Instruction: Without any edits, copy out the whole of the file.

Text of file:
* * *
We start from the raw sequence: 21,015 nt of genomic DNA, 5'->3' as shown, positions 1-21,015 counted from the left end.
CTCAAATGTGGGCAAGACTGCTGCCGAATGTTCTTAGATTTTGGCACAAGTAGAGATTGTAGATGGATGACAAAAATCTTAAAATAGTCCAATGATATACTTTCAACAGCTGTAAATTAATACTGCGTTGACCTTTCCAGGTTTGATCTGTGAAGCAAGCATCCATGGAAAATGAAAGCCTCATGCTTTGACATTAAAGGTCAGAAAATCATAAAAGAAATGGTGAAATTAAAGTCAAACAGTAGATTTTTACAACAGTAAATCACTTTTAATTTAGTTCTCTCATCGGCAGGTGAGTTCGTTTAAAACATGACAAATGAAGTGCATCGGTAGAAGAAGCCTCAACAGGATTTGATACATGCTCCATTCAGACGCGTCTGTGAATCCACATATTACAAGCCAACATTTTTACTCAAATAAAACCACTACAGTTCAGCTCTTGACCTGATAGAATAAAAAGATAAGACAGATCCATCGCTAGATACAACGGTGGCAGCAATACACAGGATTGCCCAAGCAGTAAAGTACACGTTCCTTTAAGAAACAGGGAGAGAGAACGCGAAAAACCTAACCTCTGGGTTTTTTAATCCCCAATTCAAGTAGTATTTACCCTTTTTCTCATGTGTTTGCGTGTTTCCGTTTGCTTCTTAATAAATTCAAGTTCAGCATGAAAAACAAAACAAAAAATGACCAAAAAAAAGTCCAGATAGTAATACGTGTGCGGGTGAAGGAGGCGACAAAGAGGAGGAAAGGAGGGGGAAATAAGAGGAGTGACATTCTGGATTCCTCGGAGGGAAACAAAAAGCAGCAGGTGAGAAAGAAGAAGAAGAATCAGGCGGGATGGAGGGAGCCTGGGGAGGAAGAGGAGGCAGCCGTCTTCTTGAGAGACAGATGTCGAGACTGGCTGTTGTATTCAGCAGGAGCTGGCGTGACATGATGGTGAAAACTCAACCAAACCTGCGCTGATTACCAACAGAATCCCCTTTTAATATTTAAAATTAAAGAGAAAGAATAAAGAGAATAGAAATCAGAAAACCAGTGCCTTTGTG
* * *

We start from the raw sequence: 21,015 nt of genomic DNA, 5'->3' as shown, positions 1-21,015 counted from the left end.
CTCAAATGTGGGCAAGACTGCTGCCGAATGTTCTTAGATTTTGGCACAAGTAGAGATTGTAGATGGATGACAAAAATCTTAAAATAGTCCAATGATATACTTTCAACAGCTGTAAATTAATACTGCGTTGACCTTTCCAGGTTTGATCTGTGAAGCAAGCATCCATGGAAAATGAAAGCCTCATGCTTTGACATTAAAGGTCAGAAAATCATAAAAGAAATGGTGAAATTAAAGTCAAACAGTAGATTTTTACAACAGTAAATCACTTTTAATTTAGTTCTCTCATCGGCAGGTGAGTTCGTTTAAAACATGACAAATGAAGTGCATCGGTAGAAGAAGCCTCAACAGGATTTGATACATGCTCCATTCAGACGCGTCTGTGAATCCACATATTACAAGCCAACATTTTTACTCAAATAAAACCACTACAGTTCAGCTCTTGACCTGATAGAATAAAAAGATAAGACAGATCCATCGCTAGATACAACGGTGGCAGCAATACACAGGATTGCCCAAGCAGTAAAGTACACGTTCCTTTAAGAAACAGGGAGAGAGAACGCGAAAAACCTAACCTCTGGGTTTTTTAATCCCCAATTCAAGTAGTATTTACCCTTTTTCTCATGTGTTTGCGTGTTTCCGTTTGCTTCTTAATAAATTCAAGTTCAGCATGAAAAACAAAACAAAAAATGACCAAAAAAAAGTCCAGATAGTAATACGTGTGCGGGTGAAGGAGGCGACAAAGAGGAGGAAAGGAGGGGGAAATAAGAGGAGTGACATTCTGGATTCCTCGGAGGGAAACAAAAAGCAGCAGGTGAGAAAGAAGAAGAAGAATCAGGCGGGATGGAGGGAGCCTGGGGAGGAAGAGGAGGCAGCCGTCTTCTTGAGAGACAGATGTCGAGACTGGCTGTTGTATTCAGCAGGAGCTGGCGTGACATGATGGTGAAAACTCAACCAAACCTGCGCTGATTACCAACAGAATCCCCTTTTAATATTTAAAATTAAAGAGAAAGAATAAAGAGAATAGAAATCAGAAAACCAGTGCCTTTGTG